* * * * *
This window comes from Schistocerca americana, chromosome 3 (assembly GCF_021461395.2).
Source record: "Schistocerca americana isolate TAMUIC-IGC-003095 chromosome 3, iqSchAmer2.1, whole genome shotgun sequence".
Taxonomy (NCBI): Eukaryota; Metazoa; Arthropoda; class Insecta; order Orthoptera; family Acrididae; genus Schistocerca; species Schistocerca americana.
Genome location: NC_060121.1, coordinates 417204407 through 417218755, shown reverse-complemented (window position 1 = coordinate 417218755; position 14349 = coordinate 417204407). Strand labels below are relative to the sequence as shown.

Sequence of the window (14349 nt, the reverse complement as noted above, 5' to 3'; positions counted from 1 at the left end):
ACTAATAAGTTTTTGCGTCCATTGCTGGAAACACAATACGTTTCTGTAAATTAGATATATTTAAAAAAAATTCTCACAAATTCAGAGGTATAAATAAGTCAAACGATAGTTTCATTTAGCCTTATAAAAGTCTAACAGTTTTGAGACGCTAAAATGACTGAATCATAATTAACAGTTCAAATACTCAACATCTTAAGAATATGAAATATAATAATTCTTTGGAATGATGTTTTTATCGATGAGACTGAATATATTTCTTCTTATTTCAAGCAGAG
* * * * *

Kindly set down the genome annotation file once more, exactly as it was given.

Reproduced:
This window comes from Schistocerca americana, chromosome 3 (assembly GCF_021461395.2).
Source record: "Schistocerca americana isolate TAMUIC-IGC-003095 chromosome 3, iqSchAmer2.1, whole genome shotgun sequence".
Taxonomy (NCBI): Eukaryota; Metazoa; Arthropoda; class Insecta; order Orthoptera; family Acrididae; genus Schistocerca; species Schistocerca americana.
Genome location: NC_060121.1, coordinates 417204407 through 417218755, shown reverse-complemented (window position 1 = coordinate 417218755; position 14349 = coordinate 417204407). Strand labels below are relative to the sequence as shown.

Sequence of the window (14349 nt, the reverse complement as noted above, 5' to 3'; positions counted from 1 at the left end):
ACTAATAAGTTTTTGCGTCCATTGCTGGAAACACAATACGTTTCTGTAAATTAGATATATTTAAAAAAAATTCTCACAAATTCAGAGGTATAAATAAGTCAAACGATAGTTTCATTTAGCCTTATAAAAGTCTAACAGTTTTGAGACGCTAAAATGACTGAATCATAATTAACAGTTCAAATACTCAACATCTTAAGAATATGAAATATAATAATTCTTTGGAATGATGTTTTTATCGATGAGACTGAATATATTTCTTCTTATTTCAAGCAGAG